The 450-ton Chicora Meteor collided with western Pennsylvania on June 24, 1938, in a cataclysm comparable to the Halifax Explosion of 1917.  The good luck held, that time, the object making impact in a sparsely populated region.  The only reported casualty, was a cow.  Investigators F.W. Preston, E.P. Henderson and James R. Randolph remarked that “If it had landed on Pittsburgh there would have been few survivors”.

In 2018, the non-profit B612 Foundation dedicated to the study of near-Earth object impacts, reported that “It’s a 100 per cent certain we’ll be hit [by a devastating asteroid]”. Comfortingly, the organization’s statement concluded “we’re [just] not 100 per cent sure when.”

Impact_event

It puts a lot of things into perspective.

June 21, 1633 The Last Word

Revenge it is said, is a dish best served, cold.

From the time of antiquity, science took the “geocentric” view of the solar system. Earth exists at the center of celestial movement with the sun and planetary bodies revolving around our own little sphere.

The perspective was widely held but by no means unanimous.  In the third century BC the Greek astronomer and mathematician Aristarchus of Samos put the Sun in the center of the universe.  Later Greek astronomers Hipparchus and Ptolemy agreed, refining Aristarchus’ methods to arrive at a fairly accurate estimate for the distance to the moon, but theirs remained the minority view.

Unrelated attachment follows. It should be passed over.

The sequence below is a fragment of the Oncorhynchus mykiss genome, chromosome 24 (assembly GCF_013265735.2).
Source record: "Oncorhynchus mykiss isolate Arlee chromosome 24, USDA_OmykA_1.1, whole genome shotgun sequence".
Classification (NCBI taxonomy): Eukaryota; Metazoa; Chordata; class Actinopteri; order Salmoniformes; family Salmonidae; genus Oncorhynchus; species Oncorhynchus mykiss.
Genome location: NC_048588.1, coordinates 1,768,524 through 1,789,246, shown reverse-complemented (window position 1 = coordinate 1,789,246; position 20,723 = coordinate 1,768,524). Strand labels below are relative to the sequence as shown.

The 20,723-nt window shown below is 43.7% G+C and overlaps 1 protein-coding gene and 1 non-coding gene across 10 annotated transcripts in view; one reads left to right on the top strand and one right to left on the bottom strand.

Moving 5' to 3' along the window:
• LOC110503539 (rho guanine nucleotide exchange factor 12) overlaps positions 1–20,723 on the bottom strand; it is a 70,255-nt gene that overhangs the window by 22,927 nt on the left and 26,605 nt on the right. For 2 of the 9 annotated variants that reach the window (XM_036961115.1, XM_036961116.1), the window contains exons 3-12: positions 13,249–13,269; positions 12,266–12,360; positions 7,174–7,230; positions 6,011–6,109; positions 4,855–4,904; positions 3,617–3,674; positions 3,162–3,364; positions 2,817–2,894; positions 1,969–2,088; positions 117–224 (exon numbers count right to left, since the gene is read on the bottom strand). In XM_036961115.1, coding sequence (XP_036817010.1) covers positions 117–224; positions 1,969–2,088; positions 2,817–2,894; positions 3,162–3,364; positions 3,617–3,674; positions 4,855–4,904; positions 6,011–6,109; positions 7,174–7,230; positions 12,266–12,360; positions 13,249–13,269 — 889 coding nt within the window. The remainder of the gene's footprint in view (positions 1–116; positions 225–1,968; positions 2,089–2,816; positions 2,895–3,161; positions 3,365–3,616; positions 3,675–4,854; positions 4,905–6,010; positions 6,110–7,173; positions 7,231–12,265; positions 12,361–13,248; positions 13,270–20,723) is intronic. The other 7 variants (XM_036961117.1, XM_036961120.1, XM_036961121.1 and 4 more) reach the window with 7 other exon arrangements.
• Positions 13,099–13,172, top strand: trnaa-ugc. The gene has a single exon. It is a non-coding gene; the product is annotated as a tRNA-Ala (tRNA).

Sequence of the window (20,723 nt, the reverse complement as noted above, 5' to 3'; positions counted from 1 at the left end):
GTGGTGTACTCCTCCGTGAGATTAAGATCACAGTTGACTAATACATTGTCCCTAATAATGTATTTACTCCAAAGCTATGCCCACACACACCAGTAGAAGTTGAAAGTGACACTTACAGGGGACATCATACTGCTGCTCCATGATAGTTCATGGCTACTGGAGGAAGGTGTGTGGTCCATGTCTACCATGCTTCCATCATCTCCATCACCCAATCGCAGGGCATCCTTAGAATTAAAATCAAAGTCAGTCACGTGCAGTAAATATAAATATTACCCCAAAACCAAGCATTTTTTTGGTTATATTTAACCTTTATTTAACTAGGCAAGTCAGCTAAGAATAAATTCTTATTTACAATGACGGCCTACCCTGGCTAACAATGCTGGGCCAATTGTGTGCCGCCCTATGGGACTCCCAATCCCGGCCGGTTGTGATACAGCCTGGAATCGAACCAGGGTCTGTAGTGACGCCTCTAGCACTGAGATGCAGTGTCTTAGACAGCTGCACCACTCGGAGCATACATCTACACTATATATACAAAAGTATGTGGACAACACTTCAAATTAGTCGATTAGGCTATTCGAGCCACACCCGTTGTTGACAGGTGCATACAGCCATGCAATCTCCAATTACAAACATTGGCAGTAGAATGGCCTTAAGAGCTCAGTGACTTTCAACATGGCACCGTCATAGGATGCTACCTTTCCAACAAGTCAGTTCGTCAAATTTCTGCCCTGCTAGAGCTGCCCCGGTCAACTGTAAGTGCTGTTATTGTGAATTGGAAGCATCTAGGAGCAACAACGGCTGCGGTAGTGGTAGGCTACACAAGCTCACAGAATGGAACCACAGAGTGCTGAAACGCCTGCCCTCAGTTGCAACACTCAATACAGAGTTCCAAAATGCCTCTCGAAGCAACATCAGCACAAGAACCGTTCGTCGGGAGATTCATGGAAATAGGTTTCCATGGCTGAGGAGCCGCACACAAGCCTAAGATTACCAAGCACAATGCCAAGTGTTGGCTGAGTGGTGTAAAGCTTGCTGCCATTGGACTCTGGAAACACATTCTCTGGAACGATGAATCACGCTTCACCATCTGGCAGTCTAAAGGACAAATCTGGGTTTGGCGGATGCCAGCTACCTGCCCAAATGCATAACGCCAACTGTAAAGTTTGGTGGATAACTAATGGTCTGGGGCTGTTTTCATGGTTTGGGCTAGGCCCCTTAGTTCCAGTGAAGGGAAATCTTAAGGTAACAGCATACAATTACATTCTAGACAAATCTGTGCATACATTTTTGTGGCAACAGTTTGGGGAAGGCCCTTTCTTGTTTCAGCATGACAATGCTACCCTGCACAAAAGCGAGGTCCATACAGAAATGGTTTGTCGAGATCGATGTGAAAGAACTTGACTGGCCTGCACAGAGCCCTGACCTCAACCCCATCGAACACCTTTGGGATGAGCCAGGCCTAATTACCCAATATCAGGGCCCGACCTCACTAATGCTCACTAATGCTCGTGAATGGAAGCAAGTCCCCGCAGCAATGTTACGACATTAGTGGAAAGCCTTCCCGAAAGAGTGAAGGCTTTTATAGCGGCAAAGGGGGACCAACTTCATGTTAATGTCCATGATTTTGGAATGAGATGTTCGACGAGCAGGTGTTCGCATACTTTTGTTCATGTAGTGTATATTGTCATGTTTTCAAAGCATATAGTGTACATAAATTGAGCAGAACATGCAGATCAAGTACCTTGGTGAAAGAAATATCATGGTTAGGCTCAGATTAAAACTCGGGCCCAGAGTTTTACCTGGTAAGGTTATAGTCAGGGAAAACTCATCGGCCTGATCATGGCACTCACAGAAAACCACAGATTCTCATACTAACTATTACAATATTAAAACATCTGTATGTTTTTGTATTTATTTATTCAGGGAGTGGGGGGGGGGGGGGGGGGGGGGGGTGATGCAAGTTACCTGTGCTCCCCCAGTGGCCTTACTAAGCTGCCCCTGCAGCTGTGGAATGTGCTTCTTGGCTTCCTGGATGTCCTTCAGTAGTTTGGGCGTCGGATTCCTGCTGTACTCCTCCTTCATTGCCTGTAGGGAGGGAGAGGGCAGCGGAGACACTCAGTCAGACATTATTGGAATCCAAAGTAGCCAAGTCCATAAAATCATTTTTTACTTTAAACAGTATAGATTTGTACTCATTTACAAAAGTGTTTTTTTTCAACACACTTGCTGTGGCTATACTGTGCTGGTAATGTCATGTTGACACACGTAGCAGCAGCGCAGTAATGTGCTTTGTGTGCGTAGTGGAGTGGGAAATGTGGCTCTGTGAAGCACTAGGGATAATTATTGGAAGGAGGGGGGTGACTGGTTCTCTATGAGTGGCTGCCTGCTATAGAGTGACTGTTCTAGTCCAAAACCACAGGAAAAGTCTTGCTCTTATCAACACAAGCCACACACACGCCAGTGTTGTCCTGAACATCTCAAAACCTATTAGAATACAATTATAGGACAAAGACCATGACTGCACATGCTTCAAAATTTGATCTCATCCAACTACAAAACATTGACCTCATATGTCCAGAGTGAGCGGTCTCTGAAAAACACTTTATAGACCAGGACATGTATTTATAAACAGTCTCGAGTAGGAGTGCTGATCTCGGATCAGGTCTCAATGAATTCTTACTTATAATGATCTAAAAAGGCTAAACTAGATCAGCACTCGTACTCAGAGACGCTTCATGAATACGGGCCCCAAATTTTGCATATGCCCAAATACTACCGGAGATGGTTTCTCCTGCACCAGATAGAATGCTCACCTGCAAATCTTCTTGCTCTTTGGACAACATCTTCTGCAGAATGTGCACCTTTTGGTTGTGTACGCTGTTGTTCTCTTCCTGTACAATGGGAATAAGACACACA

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Earth is at the center of this model of the universe created by Bartolomeu Velho, a Portuguese cartographer, in 1568. H/T: NASA/Bibliothèque Nationale, Paris

In the 15th century, Polish mathematician and astronomer Nicolaus Copernicus parted ways with the orthodoxy of his time, describing a “heliocentric” model of the universe placing the sun at the center.  The Earth and other bodies, according to this model, revolved around the sun.

Copernicus wisely refrained from publishing such ideas until the end of his life, fearing to offend the religious sensibilities of the time. Legend has it that he was presented with an advance copy of his “De revolutionibus orbium coelestium” (On the Revolutions of the Heavenly Spheres) on awakening on his death bed, from a stroke-induced coma. He took one look at his book, closed his eyes and never opened them again.

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Copernicus’ ‘heliocentric’ view of the universe.

The Italian physicist, mathematician, and astronomer Galileo Galilei came along, about a hundred years later. The “Father of Modern Observational Astronomy”, Galileo’s improvements to the telescope and resulting astronomical observations supporting the Copernican heliocentric view.

Bad news for Galileo, they also brought him to the attention of the Roman Inquisition.